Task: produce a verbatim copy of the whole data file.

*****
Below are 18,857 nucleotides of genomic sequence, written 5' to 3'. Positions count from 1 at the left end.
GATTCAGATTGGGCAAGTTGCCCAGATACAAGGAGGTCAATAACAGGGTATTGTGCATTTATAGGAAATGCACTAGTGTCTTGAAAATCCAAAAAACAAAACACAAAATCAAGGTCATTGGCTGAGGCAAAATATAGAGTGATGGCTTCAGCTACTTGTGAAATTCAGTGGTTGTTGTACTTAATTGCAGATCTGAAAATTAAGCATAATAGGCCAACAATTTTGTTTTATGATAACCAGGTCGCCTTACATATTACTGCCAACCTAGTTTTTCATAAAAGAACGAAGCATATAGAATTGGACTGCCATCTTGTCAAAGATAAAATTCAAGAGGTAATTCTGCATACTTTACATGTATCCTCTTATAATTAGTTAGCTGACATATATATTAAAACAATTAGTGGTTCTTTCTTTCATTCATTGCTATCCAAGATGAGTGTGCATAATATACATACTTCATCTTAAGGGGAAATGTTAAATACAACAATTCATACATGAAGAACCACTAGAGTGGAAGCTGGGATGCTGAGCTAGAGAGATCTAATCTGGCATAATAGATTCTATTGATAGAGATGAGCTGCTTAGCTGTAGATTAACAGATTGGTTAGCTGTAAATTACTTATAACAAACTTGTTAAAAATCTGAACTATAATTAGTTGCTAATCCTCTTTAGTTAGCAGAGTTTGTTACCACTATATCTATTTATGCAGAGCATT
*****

Below are 18,857 nucleotides of genomic sequence, written 5' to 3'. Positions count from 1 at the left end.
GATTCAGATTGGGCAAGTTGCCCAGATACAAGGAGGTCAATAACAGGGTATTGTGCATTTATAGGAAATGCACTAGTGTCTTGAAAATCCAAAAAACAAAACACAAAATCAAGGTCATTGGCTGAGGCAAAATATAGAGTGATGGCTTCAGCTACTTGTGAAATTCAGTGGTTGTTGTACTTAATTGCAGATCTGAAAATTAAGCATAATAGGCCAACAATTTTGTTTTATGATAACCAGGTCGCCTTACATATTACTGCCAACCTAGTTTTTCATAAAAGAACGAAGCATATAGAATTGGACTGCCATCTTGTCAAAGATAAAATTCAAGAGGTAATTCTGCATACTTTACATGTATCCTCTTATAATTAGTTAGCTGACATATATATTAAAACAATTAGTGGTTCTTTCTTTCATTCATTGCTATCCAAGATGAGTGTGCATAATATACATACTTCATCTTAAGGGGAAATGTTAAATACAACAATTCATACATGAAGAACCACTAGAGTGGAAGCTGGGATGCTGAGCTAGAGAGATCTAATCTGGCATAATAGATTCTATTGATAGAGATGAGCTGCTTAGCTGTAGATTAACAGATTGGTTAGCTGTAAATTACTTATAACAAACTTGTTAAAAATCTGAACTATAATTAGTTGCTAATCCTCTTTAGTTAGCAGAGTTTGTTACCACTATATCTATTTATGCAGAGCATT